How to Epoxy Cold Weld a Broken Window Regulator Shaft

(Posted 8/14/2011) - The manual window regulator shaft on my driver side door broke last week (the gear-reduction shaft into the regulator assembly broke in two). I was faced with spending $70 to replace the window regulator assembly (plus my labor to remove the old twin rail/cable style window carrier and replace with the new unit). Being an engineer it crossed my mind to look into using an epoxy based cold-weld (liquid metal) product to rejoin the broken regulator shaft pieces instead of doing a system replacement. Here's what I learned.

First, products like JB-Weld Quick will set in about 5-minutes and cure in 5 hours, with a resultant 1800 psi of adhesion to any metal. The average shear strength is about 1000 psi, tensile strength is about 2100 psi.

Remember these numbers are in pounds per square inch of bonded surface area. The shaft I wanted to mend was 9/16ths inch in diameter, made of semi-porous pot-metal, used with hand-crank torques of perhaps 2-5 ft lbs.

I suspected that just bonding the broken surfaces might not provide enough strength to resist torque generated shear (shaft area of about 3.14*1/4*1/4 is approximately .2 square inch, reducing all the above specs by a factor of 5, assuming linearity). Specifically, the bond would break at around 200 lbs shear force.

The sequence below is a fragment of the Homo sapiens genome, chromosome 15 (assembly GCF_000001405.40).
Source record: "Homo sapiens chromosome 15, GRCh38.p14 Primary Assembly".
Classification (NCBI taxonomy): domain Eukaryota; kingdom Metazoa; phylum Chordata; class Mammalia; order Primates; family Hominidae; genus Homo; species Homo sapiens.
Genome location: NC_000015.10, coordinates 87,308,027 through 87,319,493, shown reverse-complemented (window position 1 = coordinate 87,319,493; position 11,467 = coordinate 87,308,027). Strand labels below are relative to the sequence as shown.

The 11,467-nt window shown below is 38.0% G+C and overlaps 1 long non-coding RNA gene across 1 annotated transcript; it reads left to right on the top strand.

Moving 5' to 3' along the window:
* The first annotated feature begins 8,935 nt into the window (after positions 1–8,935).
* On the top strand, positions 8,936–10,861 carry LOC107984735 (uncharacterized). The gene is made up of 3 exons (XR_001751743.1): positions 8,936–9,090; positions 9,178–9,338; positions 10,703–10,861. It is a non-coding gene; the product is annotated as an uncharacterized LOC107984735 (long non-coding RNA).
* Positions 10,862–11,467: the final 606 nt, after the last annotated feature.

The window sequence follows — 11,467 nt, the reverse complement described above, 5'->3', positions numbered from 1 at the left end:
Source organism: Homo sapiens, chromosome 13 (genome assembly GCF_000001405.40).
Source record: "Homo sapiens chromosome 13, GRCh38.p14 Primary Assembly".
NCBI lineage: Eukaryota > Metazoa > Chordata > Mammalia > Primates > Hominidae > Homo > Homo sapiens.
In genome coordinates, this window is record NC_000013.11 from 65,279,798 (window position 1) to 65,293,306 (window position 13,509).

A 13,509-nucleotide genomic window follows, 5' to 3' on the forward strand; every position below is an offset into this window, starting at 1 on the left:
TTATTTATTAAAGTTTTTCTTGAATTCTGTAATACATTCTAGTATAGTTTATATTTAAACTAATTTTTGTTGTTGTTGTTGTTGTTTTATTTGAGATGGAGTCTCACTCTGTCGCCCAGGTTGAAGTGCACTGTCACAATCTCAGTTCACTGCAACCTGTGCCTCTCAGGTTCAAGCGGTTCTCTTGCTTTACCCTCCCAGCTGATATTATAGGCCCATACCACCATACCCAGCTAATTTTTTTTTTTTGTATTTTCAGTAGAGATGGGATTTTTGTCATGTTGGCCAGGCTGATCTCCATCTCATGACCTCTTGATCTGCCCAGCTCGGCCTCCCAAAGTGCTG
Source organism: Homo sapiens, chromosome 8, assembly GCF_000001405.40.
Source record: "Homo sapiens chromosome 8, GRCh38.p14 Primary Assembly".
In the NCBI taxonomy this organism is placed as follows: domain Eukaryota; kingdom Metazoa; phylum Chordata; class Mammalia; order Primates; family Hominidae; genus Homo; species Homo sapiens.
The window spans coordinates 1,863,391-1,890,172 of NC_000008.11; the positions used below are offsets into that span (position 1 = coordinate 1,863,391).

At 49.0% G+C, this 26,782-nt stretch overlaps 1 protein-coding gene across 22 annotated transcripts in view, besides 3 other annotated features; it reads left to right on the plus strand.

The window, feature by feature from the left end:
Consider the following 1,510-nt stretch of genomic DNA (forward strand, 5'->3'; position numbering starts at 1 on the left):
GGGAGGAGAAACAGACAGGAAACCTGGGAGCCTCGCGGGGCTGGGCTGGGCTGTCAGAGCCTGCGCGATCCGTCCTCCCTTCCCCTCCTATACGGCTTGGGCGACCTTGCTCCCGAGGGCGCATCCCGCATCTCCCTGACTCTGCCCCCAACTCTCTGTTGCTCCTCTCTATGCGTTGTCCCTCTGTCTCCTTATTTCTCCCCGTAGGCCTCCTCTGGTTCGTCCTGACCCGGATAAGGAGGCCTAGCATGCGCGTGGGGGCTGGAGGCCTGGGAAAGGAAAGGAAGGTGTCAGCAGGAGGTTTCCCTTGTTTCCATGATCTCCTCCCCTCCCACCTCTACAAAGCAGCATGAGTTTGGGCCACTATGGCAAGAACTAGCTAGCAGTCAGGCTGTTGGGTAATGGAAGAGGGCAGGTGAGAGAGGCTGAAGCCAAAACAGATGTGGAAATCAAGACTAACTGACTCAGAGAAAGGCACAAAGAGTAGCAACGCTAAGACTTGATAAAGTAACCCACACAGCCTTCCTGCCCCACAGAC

To calculate the shear force with 60 in lbs of torque on a 9/32" radius shaft, I used this solid shaft torsion formula from Wikipedia on Torsion (mechanics):

  • shear stress at surface of shaft is:
  • (2* T ) / (Pi * r^3)
  • T = torque (in lbs), r is radius of shaft (in)
  • (2*60) / (3.14 * .022) = 120 in lbs / .069 cu in = 1740 psi
The max calculated shear exceeds the shear bond spec'd for the epoxy which means likely failure of the bond without further strengthening.

I decided to strengthen the shaft by drilling a 1/8" diameter hole along the center-line of the broken shaft, 3/8" deep on each piece. I filled these holes with JB-Weld Quick and used a 3/4" x 3/32" fine-thread set-screw as a strengthener, and as an additional surface to increase bonding area. I believe I effectively doubled the surface area bond (in 3 dimensions). More importantly, the hardened steel screw added rigidity back to the shaft (70K psi tensile, 40K psi shear).

I should be safe at normal window cranking torques (under 5 ft lbs). The bond would probably fail if the user applied pressure beyond the window full open or close stops however -- that could certainly exceed 5 ft lbs.

Of course the proof is always in the pudding. After letting the epoxy set up I attached the door crank and tried rolling the window up and down -- seemed to work fine!

One other note -- these cold-weld epoxies will fail in hot temperature situations (400 degrees F range). If you decide to bond something that gets hot keep that in mind.

Post-Script: The handle recently broke off at a car-wash as the window was rolled up. So, the moral of the story is these epoxy glues don't handle torsional/shear forces nearly so well as longitudinal forces.

I suspect that I never got anywhere near the ideal shear-bonding that the epoxy can theoretically support (but impulse torque force can be pretty high when you reach a rail-stop on the window while turning the crank, so who knows).

I went on-line and ordered a new manual driver side window regulator ($64 with shipping).